CA2343261C (en) * 1998-09-07 2007-11-27 Quantum Precision Instruments Pty Ltd. Measurements using tunnelling current between elongate conductors
EP2239794A3 (en) * 1999-07-02 2011-03-23 President and Fellows of Harvard College Nanoscopic wire-based devices, arrays, and methods of their manufacture
EP1182784A3 (en) * 2000-08-23 2004-06-30 Infineon Technologies AG Resistor string for providing electric reference values and analogue-to-digital converter

Patent Citations (25)

* Cited by examiner, † Cited by third party
Publication number Priority date Publication date Assignee Title
JPS62268166A (en) * 1986-05-15 1987-11-20 Komatsu Ltd Thin-film pressure sensor
US4813272A (en) * 1986-08-01 1989-03-21 Hitachi, Ltd. Semiconductor pressure sensor
US4800759A (en) * 1987-08-31 1989-01-31 Yokogawa Electric Corporation Semiconductor pressure converter
US5635649A (en) * 1991-04-22 1997-06-03 Hitachi, Ltd. Multi-function differential pressure sensor with thin supporting base
US6100524A (en) * 1997-04-01 2000-08-08 Canon Kabushiki Kaisha Torsion type probe and scanning probe microscope using the same
JPH11241903A (en) 1997-12-26 1999-09-07 For Life:Kk Strain sensor by conductive particle-polymer system
US6150681A (en) * 1998-07-24 2000-11-21 Silicon Microstructures, Inc. Monolithic flow sensor and pressure sensor
US6146227A (en) * 1998-09-28 2000-11-14 Xidex Corporation Method for manufacturing carbon nanotubes as functional elements of MEMS devices
US6003381A (en) * 1998-10-16 1999-12-21 Mitsubishi Denki Kabushiki Kaisha Pressure sensor
US6286226B1 (en) * 1999-09-24 2001-09-11 Agere Systems Guardian Corp. Tactile sensor comprising nanowires and method for making the same
US6550337B1 (en) * 2000-01-19 2003-04-22 Measurement Specialties, Inc. Isolation technique for pressure sensing structure
US20010028033A1 (en) * 2000-02-17 2001-10-11 Nobuhiro Shimizu Microprobe and sample surface measuring apparatus
US20030148562A1 (en) * 2000-07-04 2003-08-07 Luyken Richard Johannes Field effect transistor
US20020100330A1 (en) * 2000-07-14 2002-08-01 Martin Eickhoff Pressure sensor, a method for manufacturing a pressure sensor and a combustion engine having a pressure sensor
US20030089899A1 (en) * 2000-08-22 2003-05-15 Lieber Charles M. Nanoscale wires and related devices
US20020122766A1 (en) * 2000-09-29 2002-09-05 Lieber Charles M. Direct growth of nanotubes, and their use in nanotweezers
US6559550B2 (en) * 2000-11-03 2003-05-06 Lockheed Martin Corporation Nanoscale piezoelectric generation system using carbon nanotube
US20030096104A1 (en) * 2001-03-15 2003-05-22 Polymatech Co., Ltd. Carbon nanotube complex molded body and the method of making the same
US20020160111A1 (en) * 2001-04-25 2002-10-31 Yi Sun Method for fabrication of field emission devices using carbon nanotube film as a cathode
US20020174715A1 (en) * 2001-05-23 2002-11-28 Lg Electronics Inc. Cantilever for scanning probe microscope
US6668652B2 (en) * 2001-05-28 2003-12-30 Yoshikazu Nakayama Nano-substance mass measurement method and apparatus
US20020182542A1 (en) * 2001-06-04 2002-12-05 Choi Won-Bong Electron emission lithography apparatus and method using a selectively grown carbon nanotube
US20030170166A1 (en) * 2001-07-06 2003-09-11 William Marsh Rice University Fibers of aligned single-wall carbon nanotubes and process for making the same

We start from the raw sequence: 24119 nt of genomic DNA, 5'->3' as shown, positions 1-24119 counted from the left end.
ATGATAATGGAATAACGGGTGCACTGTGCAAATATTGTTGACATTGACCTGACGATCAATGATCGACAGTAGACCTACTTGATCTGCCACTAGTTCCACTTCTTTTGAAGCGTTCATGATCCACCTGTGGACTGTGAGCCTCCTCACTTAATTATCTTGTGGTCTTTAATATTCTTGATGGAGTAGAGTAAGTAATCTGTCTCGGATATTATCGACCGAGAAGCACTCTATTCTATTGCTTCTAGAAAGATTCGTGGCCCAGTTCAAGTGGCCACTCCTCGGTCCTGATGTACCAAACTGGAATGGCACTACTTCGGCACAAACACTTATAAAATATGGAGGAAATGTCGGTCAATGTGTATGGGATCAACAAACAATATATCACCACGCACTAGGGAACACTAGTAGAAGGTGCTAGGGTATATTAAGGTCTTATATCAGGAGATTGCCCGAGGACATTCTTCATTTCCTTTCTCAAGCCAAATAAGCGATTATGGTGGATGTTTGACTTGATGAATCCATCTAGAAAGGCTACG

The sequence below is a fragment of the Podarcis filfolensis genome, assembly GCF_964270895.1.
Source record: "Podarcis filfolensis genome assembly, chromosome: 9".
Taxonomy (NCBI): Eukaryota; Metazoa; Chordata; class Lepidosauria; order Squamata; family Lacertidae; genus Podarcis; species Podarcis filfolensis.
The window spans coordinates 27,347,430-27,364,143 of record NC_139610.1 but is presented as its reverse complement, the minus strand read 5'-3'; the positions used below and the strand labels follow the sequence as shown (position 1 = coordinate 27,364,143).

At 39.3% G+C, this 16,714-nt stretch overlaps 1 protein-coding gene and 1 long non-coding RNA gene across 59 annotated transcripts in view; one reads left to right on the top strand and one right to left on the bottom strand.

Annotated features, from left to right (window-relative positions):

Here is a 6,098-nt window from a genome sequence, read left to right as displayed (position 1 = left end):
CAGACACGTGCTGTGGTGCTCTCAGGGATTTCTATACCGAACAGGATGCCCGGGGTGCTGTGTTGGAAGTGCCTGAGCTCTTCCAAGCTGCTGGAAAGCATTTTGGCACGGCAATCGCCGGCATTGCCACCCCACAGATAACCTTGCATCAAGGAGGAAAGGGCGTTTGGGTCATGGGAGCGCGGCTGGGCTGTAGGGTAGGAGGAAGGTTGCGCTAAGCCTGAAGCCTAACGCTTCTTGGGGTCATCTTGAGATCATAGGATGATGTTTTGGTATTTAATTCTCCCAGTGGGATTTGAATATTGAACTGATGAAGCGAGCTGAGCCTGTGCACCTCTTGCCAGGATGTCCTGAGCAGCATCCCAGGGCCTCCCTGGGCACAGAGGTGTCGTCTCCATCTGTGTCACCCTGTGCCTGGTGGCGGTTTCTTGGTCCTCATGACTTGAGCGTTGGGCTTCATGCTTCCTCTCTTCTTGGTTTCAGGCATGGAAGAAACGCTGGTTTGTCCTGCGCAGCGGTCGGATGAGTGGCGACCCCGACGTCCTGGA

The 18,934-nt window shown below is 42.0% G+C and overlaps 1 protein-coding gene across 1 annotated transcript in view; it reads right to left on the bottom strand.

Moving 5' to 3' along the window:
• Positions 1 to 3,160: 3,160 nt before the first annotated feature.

US6515346B1 (en) * 2002-01-02 2003-02-04 Zoltan A. Kemeny Microbar and method of its making
US20040001778A1 (en) * 2002-07-01 2004-01-01 Yong Chen Transistor and sensors made from molecular materials with electric dipoles

Non-Patent Citations (7)

* Cited by examiner, † Cited by third party
Title
"IBM Scientists Develop Carbon Nanotube Transistor Technology", Apr. 27, 2001, IBM.* *
Collins et al., "Nanotubes for Electronics", Dec. 2000, Scientific American, pp. 62-69.* *
Crespi et al., "In Situ Band Gab Engineering of Carbon Nanotubes", Sep. 15, 1997, Physical Review Letters, vol. 79, No. 11, pp. 2093-2096.* *
English Language Abstract of JP 11-241903.
Hunt et al., "Carbon Nanotube Bimorph Actuators and Force Sensors", Sep. 1, 2001, NASA.* *
Stahl et al., "Intertube Coupling in Robes of Single-Wall Carbon Nanotubes", Dec. 11, 2000, Physical Review Letters, vol. 85, No. 24, pp. 5186-5189.* *
Tombler et al., "Reversible Electromechanical Characteristics of Carbon Nanotubes Under Local Probe Manipulation" Jun.15, 2000, Nature, vol. 405, pp. 769-772.* *

Cited By (71)

* Cited by examiner, † Cited by third party
Publication number Priority date Publication date Assignee Title
US7414325B2 (en) 2001-06-20 2008-08-19 Ambient Systems, Inc. Energy conversion systems using nanometer scale assemblies and methods for using same
US7196450B2 (en) 2003-06-02 2007-03-27 Ambient Systems, Inc. Electromechanical assemblies using molecular-scale electrically conductive and mechanically flexible beams and methods for application of same
US20050104085A1 (en) * 2003-06-02 2005-05-19 Ambient Systems, Inc. Nanoelectromechanical transistors and switch systems
US20050179339A1 (en) * 2003-06-02 2005-08-18 Ambient Systems, Inc. Electromechanical assemblies using molecular-scale electrically conductive and mechanically flexible beams and methods for application of same
US7256063B2 (en) 2003-06-02 2007-08-14 Ambient Systems, Inc. Nanoelectromechanical transistors and switch systems
US20070177418A1 (en) * 2003-06-02 2007-08-02 Ambient Systems, Inc. Nanoelectromechanical memory cells and data storage devices
US7495350B2 (en) 2003-06-02 2009-02-24 Cjp Ip Holdings, Ltd. Energy conversion systems utilizing parallel array of automatic switches and generators
US20070138888A1 (en) * 2003-06-02 2007-06-21 Pinkerton Joseph F Electrical assemblies using molecular-scale electrically conductive and mechanically flexible beams and methods for application of same